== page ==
IL comptroller warns of 'massive fiscal crisis' by end of the month
Comptroller Susana Mendoza must prioritize what gets paid as Illinois nears its third year without a state budget.A mix of state law, court orders and pressure from credit rating agencies requires some items be paid first. Those include debt and pension payments, state worker paychecks and some school funding.Mendoza says a recent court order regarding money owed for Medicaid bills means mandated payments will eat up 100 percent of Illinois' monthly revenue.There would be no money left for so-called "discretionary" spending - a category that in Illinois includes school buses, domestic violence shelters and some ambulance services.
- If there is no state budget by June 30, 2017, the Illinois Department of Transportation announced that they would be forced to halt all state projects that could cost 30,000 jobs.
- The Illinois Lottery faces threats of removal from the Powerball and Mega Millions if there is no budget by June 30, 2017.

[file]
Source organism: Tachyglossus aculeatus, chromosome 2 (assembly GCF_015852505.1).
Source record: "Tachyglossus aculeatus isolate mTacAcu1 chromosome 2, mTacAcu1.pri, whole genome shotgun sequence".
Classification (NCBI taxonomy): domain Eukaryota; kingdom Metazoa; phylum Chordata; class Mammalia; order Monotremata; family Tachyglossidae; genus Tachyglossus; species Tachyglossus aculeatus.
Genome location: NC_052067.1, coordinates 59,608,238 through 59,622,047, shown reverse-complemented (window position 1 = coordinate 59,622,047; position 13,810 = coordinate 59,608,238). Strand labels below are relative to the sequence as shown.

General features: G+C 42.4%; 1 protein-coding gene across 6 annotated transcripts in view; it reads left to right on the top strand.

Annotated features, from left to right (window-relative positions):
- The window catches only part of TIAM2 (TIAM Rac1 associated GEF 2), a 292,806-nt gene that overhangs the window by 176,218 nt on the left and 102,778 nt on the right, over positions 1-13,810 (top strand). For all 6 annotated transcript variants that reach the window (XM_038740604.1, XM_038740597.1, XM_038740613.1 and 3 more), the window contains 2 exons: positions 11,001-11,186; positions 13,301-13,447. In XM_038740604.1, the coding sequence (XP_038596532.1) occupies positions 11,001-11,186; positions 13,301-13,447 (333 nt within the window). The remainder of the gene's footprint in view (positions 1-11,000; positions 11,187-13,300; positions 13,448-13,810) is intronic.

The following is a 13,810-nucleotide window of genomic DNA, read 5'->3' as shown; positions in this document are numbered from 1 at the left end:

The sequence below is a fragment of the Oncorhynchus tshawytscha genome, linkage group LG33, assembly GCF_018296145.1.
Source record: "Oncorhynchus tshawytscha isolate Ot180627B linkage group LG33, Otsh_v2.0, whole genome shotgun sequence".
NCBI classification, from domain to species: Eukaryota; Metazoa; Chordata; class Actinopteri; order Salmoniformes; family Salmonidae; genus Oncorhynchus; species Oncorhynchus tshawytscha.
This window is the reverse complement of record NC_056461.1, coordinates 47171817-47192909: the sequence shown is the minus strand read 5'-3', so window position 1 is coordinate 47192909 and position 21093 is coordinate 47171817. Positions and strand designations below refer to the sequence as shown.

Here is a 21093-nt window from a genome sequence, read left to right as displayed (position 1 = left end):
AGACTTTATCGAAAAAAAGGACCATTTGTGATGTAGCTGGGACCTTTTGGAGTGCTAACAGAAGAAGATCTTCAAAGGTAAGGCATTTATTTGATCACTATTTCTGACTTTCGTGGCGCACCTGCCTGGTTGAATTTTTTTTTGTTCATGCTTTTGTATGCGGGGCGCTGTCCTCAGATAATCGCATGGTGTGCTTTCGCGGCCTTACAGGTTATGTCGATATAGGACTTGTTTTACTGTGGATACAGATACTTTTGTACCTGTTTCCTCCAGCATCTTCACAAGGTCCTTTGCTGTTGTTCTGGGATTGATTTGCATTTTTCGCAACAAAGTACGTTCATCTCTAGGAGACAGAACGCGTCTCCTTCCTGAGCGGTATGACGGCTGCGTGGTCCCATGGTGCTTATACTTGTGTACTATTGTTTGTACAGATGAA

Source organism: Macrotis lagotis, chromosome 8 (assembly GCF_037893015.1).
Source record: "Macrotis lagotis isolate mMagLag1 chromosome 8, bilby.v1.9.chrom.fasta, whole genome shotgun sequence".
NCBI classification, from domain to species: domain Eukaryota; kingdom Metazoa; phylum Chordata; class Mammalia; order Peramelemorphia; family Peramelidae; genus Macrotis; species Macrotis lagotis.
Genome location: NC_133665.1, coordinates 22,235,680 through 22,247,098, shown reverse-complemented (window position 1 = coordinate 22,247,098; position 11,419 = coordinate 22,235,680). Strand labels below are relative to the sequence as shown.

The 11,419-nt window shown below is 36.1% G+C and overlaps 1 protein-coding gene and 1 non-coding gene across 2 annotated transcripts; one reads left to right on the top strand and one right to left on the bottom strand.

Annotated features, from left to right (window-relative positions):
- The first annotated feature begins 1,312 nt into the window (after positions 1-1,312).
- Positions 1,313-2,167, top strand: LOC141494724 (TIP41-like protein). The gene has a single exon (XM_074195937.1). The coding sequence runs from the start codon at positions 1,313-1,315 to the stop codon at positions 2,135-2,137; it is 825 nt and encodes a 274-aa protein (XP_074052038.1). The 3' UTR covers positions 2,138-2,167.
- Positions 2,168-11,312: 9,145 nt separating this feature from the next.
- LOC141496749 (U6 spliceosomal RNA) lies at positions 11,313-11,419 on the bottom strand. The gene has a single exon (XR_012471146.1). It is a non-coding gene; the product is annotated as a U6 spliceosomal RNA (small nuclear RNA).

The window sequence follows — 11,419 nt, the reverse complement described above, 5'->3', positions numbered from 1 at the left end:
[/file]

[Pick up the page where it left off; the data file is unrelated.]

- Illinois owes school districts more than $1.1 billion in categorical payments for special education, transportation, bilingual and early childhood services.
- Illinois’ backlog of unpaid bills stood at record $14.5 billion as of May 31, according to Comptroller Susana Mendoza.
- The state’s Medicaid managed care organizations are owed $2 billion.
- Centerstone, a non-profit behavioral health organization that helps 16,000 clients in southern Illinois and the metro-east region, has shuttered offices and cut services amid the budget impasse, affecting 700 clients and 39 staff members throughout the state.
- The Wells Center, a drug treatment facility in downstate Jacksonville that has been operating for 50 years, was forced to shut down operations because of the budget impasse.
- Illinois’ unpaid bill backlog could hit $25 billion by FY 2019 if the state continues without a budget.
- Students and parents are looking to out-of-state colleges due to the unstable climate within Illinois’ higher education system.
- More than 1,500 employees have been laid off at public universities and community colleges throughout the state.
12 June 2017